IKEA Portable Battery:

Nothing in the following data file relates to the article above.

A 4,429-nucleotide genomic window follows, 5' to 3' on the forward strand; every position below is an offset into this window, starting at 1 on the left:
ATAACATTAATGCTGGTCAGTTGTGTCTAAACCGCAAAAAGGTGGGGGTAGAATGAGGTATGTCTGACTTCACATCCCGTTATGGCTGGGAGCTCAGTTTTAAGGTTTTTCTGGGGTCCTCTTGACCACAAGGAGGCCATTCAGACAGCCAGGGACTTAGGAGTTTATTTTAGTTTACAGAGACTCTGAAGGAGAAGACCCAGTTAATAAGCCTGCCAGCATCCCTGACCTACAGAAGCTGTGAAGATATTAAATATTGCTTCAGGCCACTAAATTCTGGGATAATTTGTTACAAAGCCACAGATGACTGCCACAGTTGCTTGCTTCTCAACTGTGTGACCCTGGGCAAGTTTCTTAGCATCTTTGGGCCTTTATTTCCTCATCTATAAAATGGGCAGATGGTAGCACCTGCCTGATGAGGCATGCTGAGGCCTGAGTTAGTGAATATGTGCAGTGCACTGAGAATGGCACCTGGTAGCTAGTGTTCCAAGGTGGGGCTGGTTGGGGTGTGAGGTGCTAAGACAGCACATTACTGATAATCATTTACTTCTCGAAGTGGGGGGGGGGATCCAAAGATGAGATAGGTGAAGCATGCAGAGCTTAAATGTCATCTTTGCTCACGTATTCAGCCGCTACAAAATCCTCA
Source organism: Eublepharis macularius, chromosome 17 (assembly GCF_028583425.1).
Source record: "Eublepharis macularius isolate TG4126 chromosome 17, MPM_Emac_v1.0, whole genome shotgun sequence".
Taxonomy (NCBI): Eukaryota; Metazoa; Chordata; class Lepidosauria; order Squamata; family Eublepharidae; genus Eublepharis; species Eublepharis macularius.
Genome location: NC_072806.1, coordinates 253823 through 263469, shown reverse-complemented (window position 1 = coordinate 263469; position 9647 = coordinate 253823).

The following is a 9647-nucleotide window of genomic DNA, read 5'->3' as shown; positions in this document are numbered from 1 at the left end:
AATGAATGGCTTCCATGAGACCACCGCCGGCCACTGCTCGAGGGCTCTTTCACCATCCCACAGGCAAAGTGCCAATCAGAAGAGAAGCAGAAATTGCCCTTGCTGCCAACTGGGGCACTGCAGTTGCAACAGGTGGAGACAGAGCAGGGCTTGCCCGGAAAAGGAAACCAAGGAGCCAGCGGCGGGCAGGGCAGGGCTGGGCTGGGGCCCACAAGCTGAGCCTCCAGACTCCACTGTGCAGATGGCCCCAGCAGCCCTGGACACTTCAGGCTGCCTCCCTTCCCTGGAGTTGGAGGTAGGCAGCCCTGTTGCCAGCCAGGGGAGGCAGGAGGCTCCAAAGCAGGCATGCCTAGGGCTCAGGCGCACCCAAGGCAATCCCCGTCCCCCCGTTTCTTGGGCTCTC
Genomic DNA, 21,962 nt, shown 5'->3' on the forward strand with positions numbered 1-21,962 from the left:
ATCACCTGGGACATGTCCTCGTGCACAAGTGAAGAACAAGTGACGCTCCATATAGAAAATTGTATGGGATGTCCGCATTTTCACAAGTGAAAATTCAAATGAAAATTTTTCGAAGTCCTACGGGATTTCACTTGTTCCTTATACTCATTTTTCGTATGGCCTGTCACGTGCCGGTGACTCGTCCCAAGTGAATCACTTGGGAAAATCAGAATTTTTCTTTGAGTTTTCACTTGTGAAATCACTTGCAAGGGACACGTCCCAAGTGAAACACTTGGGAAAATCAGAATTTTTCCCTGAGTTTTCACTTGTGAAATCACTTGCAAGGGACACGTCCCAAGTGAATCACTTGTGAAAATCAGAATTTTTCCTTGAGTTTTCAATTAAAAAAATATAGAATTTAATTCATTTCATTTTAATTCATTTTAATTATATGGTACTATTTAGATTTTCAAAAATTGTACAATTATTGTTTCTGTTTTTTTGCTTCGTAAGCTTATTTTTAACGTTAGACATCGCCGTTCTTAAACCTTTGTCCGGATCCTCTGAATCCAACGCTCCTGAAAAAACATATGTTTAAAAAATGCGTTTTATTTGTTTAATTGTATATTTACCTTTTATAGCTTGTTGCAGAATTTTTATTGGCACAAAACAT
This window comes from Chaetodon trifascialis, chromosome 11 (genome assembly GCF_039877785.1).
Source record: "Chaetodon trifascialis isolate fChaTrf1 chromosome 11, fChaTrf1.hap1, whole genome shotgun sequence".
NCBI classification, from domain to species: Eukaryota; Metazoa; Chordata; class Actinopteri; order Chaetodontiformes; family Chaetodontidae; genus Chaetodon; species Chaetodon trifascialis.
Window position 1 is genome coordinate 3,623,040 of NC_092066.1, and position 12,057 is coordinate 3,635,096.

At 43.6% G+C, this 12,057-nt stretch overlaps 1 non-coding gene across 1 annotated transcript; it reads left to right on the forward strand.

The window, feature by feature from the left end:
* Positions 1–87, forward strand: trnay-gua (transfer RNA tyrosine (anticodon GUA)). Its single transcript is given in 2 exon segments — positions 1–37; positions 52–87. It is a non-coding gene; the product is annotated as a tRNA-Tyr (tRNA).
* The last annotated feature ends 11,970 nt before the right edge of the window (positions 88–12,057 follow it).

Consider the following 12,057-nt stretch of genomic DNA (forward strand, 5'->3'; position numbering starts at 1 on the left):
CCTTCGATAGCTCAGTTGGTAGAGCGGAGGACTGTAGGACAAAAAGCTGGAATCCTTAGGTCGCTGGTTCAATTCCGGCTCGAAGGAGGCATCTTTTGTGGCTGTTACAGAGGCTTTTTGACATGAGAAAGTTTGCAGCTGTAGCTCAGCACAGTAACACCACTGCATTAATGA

This summer, Jessica and I went to Kansas City to celebrate her birthday. I firmly believe that everybody should do something exotic and thrilling for their special days. I refuse to be anywhere dull or uninteresting. I had a thrilling number of points on Expedia, so I was able to book a very nice hotel, the Hotel Phillips, for twelve dollars. This made me cackle luxuriously. We were excited to explore the city, look at art, gorge ourselves to dangerous levels at the Waffle House, and visit the zoo. But more fabulous than any of this was the thrill of visiting IKEA. We love that store with more than an unreasonable passion. The food, the cheap bookshelves, the plates, the cups, the as-is aisle. It’s all fabulous. For the longest time the Minneapolis IKEA was talking to me constantly on Twitter about the IKEA Monkey. That was a strange time. They used to know when I was in the store without me announcing it. Pretty sure they were stalking me. Isn’t that fun? And we love to imagine we live in the rooms that are already set up. I would love nothing more than to have an IKEA styled apartment. Anyways, we went there on the way back to Iowa and we lived our best lives as our most authentic selves. Things were glorious, and I stocked up on millennial pink plates, gorgeous bakeware, a decadent tea steeper, frames, towels, an inordinate number of my favorite ziplock bags, and on a whim I tossed in a portable charger. These devices have become mandatory for a good number of people, and I’ve gone through a few. They are lifesavers. At that time, I was stressing about my phone on my upcoming sojourn to Mexico City. My beloved iPhone is aging, and the battery rarely lasts until dinner. I knew that I’d be out and about until all hours of the night, and it would not do to have a dead phone. I bought one of those Mophie cases, but it was far too enormous and doesn’t charge the phone back to one hundred percent. So I grabbed this affordable charger at IKEA. I didn’t expect much. I expected it to charge my phone. That was it. But reader, I fell absolutely and madly in love with it. It holds a tremendous amount of power and I’m able to recharge my iPhone Plus over two times. That’s insane! It’s a bit bulky, but it still fits in my pocket and kept me charged and thrilled. I couldn’t be happier with a spontaneous purchase. I highly recommend it.